Ilham Tohti (伊力哈木.土赫提)Comments Off on Ilham Tohti (伊力哈木.土赫提)
Ilham Tohti 伊力哈木.土赫提
*Under medical watch
Length of Punishment: Life sentence
Court: Urumqi City Intermediate People’s Court
Trial Date: September 17-18, 2014
Sentencing Date: September 23, 2014
Dates of Detention/Arrest: January 15, 2014 (detained); February 20, 2014 (arrested)
Statement: Ilham Tohti’s Statement after His Sentence (English)
Defense Statement: First-Instance Trial (Chinese)
Appeal hearing date: November 21, 2014
Appeal court: Xinjiang Higher People’s Court
Appeal ruling: Upheld original sentence
Appeal: Statement of Appeal (Chinese)
Date of Birth: October 25, 1969
Medical condition(s): Unknown liver condition, heart disease, pharyngitis, prostatitis
Place of Incarceration: Xinjiang Uygur Autonomous Region No. 1 Prison, Urumqi City
Beijing police seized Ilham Tohti from his home in January 2014. Without producing a warrant, officers searched his residence over two days and confiscated laptop computers, cell phones, documents, and manuscripts. Ilham Tohti was arrested in February after Xinjiang authorities had held him incommunicado for weeks on a charge of “splittism” (Article 103 (1) of China’s Criminal Law), a crime eligible for the death penalty (Article 113). Ilham Tohti’s lawyers, Li Fangping (李方平) and Wang Yu (王宇) (the latter was later pressured to leave the case), were blocked from visiting him for more than six months. Authorities denied their requests for a pre-trial meeting with Ilham Tohti in June amid rumors that Ilham had been sentenced in a secret trial. The lawyers later learned the case had been transferred to the Urumqi City People’s Procuratorate on June 19, and that no trial had taken place.
Ilham Tohti’s lawyers were allowed the first visit with their client on June 26, 2014, when they learned that Ilham was suffering from a number of medical conditions and has been mistreated in detention. He has liver pain, possibly caused by an unknown condition but no tests have been conducted since he was detained, as well as heart disease, pharyngitis (an inflammation of the pharynx), and prostatitis (infection of the prostate). He told his lawyers that he has been given some medication, but his conditions have not been effectively treated. Since being detained, Ilham Tohti has had his legs shackled for 20 days, and was deprived of food from March 1-10, after the attack on the Kunming Train Station by suspected Uyghur separatists. He also went on a hunger strike from January 16-26 in protest over being given food that was not prepared according to Islamic dietary rules. Over the first six months of his detention, Ilham lost 35 pounds (16 kilograms). His lawyers submitted a complaint to the Xinjiang Uyghur Autonomous Region Procuratorate on June 27, 2014, but no investigation was conducted.
During Ilham Tohti’s trial on September 17-18, the court refused to call any of the defendant’s witnesses to testify. Authorities also barred any members of the public, including diplomats and journalists, from entering the courtroom, while packing it with court staff and government officials. In addition, authorities rejected Ilham Tohti and his lawyers Liu Xiaoyuan (刘晓原) and Li Fangping’s request to hold the trial in Beijing, where Ilham works and has been a long-time resident, preventing even a remote chance of a fair trial. At his post-trial meeting on September 19, lawyers saw that Ilham was wearing leg shackles and protested to the guards. They replied that he was shackled since he was accused of an offense that belongs to the cluster of “endangering state security” crimes in the Criminal Law. In addition to the life sentence, the court order all of his assets seized.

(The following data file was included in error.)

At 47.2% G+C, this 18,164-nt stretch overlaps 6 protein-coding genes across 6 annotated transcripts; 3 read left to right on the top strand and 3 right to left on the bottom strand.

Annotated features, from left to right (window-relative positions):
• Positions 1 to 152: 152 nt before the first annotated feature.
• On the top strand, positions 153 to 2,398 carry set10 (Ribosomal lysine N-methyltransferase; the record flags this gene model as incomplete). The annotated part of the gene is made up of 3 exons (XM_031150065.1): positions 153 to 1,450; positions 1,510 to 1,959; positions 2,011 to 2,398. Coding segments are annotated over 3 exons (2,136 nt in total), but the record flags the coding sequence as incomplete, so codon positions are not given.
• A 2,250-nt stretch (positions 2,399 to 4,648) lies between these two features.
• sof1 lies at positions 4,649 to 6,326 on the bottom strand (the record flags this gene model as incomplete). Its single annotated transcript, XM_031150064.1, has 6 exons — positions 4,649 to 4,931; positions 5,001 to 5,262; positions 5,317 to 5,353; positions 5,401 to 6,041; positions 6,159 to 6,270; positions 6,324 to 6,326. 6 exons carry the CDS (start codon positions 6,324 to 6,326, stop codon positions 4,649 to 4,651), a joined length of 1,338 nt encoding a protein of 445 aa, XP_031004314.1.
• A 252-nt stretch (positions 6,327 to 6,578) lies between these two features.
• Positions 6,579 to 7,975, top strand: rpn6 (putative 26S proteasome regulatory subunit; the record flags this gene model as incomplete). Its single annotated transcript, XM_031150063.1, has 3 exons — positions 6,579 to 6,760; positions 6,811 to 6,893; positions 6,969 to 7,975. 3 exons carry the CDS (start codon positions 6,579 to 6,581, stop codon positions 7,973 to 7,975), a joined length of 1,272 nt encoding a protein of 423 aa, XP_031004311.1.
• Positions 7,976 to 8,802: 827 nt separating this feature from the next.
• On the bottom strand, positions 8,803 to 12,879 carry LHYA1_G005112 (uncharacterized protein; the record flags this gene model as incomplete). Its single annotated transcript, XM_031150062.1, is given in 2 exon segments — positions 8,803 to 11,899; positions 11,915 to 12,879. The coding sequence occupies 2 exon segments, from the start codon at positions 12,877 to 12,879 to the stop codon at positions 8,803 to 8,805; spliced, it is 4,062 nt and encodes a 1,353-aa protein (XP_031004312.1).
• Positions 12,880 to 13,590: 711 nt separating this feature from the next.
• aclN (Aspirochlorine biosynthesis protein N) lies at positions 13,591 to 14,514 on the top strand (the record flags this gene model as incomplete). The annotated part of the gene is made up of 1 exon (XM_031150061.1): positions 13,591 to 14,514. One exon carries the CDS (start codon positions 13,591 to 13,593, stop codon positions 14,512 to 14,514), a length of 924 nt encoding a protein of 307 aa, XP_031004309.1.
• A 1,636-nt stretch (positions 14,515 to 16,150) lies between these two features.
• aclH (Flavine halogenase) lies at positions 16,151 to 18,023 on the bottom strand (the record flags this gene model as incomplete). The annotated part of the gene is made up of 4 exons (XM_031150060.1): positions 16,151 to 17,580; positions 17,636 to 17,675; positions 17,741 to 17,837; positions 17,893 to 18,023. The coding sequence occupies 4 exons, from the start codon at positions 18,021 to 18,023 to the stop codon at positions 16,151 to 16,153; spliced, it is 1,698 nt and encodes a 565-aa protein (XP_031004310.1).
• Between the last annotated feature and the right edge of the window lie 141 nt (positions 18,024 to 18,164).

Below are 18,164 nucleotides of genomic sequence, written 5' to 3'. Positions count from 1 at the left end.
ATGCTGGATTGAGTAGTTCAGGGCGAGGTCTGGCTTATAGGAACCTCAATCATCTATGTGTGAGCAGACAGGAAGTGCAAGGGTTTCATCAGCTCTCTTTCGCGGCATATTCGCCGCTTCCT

Ilham Tohti, born in 1969, has been a professor at the Central University for Nationalities (Minzu University) in Beijing and a leading advocate on Uyghur issues. He co-founded the website Uyghur Online (http://www.uighurbiz.net) in 2006 to promote better understanding between Uyghurs and Han Chinese. The website, which authorities shut down after Tohti was seized in January, is blocked inside China and frequently targeted by government censors.
In addition, Ilham Tohti had often been placed under unlawful house arrest and harassed by police. On July 8, 2009, he was held incommunicado after voicing concerns over the July 5th riots in Urumqi and only released on August 23. In February 2013, he was detained at Beijing Capital International Airport and prevented from travelling to the United States to take up a post as a visiting scholar at Indiana University. In November 2013, security officers reportedly rammed his car and threatened his family. According to his daughter, his family members have been subjected to collective punishment since he was taken into custody; they have endured limited access to their bank accounts, 24-hour police surveillance, and monitored communications, and authorities have threatened Ilham Tohti’s wife that she will lose her job. Ilham Tohti was the winner of the 2014 PEN/Barbara Goldmith Freedom to Write Award, which “honors writers who have fought courageously in the face of adversity for right to freedom of expression.” In 2016, he was awarded the Martin Ennals Award for Human Rights Defenders and nominated for the European Parliament’s Sakharov Prize for Freedom of Thought.